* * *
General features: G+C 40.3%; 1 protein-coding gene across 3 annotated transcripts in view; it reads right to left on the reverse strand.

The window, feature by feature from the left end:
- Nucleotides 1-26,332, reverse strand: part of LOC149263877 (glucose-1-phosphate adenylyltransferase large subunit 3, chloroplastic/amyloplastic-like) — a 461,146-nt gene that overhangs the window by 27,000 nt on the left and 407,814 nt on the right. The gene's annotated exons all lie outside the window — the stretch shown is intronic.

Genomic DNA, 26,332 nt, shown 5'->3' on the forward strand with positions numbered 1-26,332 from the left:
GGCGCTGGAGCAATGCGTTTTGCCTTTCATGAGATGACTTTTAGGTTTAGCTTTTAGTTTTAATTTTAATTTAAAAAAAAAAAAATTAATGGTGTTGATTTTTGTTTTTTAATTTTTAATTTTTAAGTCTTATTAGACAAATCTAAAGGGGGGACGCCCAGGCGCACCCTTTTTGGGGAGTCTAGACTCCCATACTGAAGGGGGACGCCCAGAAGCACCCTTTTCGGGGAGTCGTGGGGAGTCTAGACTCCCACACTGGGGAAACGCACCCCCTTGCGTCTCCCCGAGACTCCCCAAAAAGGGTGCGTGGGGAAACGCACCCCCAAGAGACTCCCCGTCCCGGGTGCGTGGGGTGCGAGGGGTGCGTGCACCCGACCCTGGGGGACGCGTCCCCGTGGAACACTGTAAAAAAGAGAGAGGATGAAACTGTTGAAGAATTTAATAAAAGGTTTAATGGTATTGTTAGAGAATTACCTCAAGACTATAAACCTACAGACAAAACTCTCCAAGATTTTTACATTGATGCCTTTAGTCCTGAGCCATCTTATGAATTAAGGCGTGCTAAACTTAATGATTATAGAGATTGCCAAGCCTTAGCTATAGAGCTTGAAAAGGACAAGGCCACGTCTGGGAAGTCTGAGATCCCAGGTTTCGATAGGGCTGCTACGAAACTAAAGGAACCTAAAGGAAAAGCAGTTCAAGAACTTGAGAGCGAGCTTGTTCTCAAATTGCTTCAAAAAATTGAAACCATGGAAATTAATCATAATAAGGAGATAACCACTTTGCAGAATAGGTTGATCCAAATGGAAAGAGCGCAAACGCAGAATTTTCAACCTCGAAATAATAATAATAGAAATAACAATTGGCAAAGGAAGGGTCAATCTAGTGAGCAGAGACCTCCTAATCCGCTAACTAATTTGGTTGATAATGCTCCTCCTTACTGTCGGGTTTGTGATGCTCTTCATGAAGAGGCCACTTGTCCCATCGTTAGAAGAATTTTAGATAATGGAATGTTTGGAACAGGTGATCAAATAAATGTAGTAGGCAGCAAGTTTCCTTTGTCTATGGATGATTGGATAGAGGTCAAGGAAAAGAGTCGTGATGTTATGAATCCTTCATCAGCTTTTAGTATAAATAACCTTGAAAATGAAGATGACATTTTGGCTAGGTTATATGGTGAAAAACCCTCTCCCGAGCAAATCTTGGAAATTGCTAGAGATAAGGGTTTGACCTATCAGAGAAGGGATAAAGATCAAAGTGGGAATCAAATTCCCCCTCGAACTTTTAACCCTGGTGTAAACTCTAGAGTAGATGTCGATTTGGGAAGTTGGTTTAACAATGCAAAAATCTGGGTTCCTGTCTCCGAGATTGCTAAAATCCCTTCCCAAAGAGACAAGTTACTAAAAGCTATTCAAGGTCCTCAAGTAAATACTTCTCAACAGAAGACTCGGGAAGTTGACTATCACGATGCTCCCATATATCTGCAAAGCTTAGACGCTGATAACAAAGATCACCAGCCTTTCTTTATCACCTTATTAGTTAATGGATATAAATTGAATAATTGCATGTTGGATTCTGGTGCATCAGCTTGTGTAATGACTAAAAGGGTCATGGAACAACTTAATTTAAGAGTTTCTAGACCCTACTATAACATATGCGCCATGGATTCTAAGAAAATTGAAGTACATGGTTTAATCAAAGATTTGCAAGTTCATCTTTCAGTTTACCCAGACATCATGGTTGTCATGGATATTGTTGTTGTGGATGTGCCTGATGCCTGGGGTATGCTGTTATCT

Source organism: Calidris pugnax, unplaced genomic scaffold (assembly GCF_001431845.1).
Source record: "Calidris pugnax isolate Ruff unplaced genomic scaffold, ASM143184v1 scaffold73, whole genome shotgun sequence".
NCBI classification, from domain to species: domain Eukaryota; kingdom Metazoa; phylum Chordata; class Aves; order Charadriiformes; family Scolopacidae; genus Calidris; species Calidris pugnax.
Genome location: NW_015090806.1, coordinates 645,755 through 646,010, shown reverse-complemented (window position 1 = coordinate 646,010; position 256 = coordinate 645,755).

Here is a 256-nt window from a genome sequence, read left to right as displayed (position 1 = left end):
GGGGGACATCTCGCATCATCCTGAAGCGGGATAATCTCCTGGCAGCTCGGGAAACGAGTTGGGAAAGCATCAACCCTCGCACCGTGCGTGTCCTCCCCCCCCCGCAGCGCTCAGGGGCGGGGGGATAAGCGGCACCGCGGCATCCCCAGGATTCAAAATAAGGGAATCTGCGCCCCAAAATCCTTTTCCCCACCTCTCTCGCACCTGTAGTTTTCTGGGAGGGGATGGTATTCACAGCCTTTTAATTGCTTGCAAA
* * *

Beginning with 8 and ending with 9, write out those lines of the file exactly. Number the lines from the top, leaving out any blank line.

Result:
NCBI classification, from domain to species: domain Eukaryota; kingdom Metazoa; phylum Chordata; class Aves; order Charadriiformes; family Scolopacidae; genus Calidris; species Calidris pugnax.
Genome location: NW_015090806.1, coordinates 645,755 through 646,010, shown reverse-complemented (window position 1 = coordinate 646,010; position 256 = coordinate 645,755).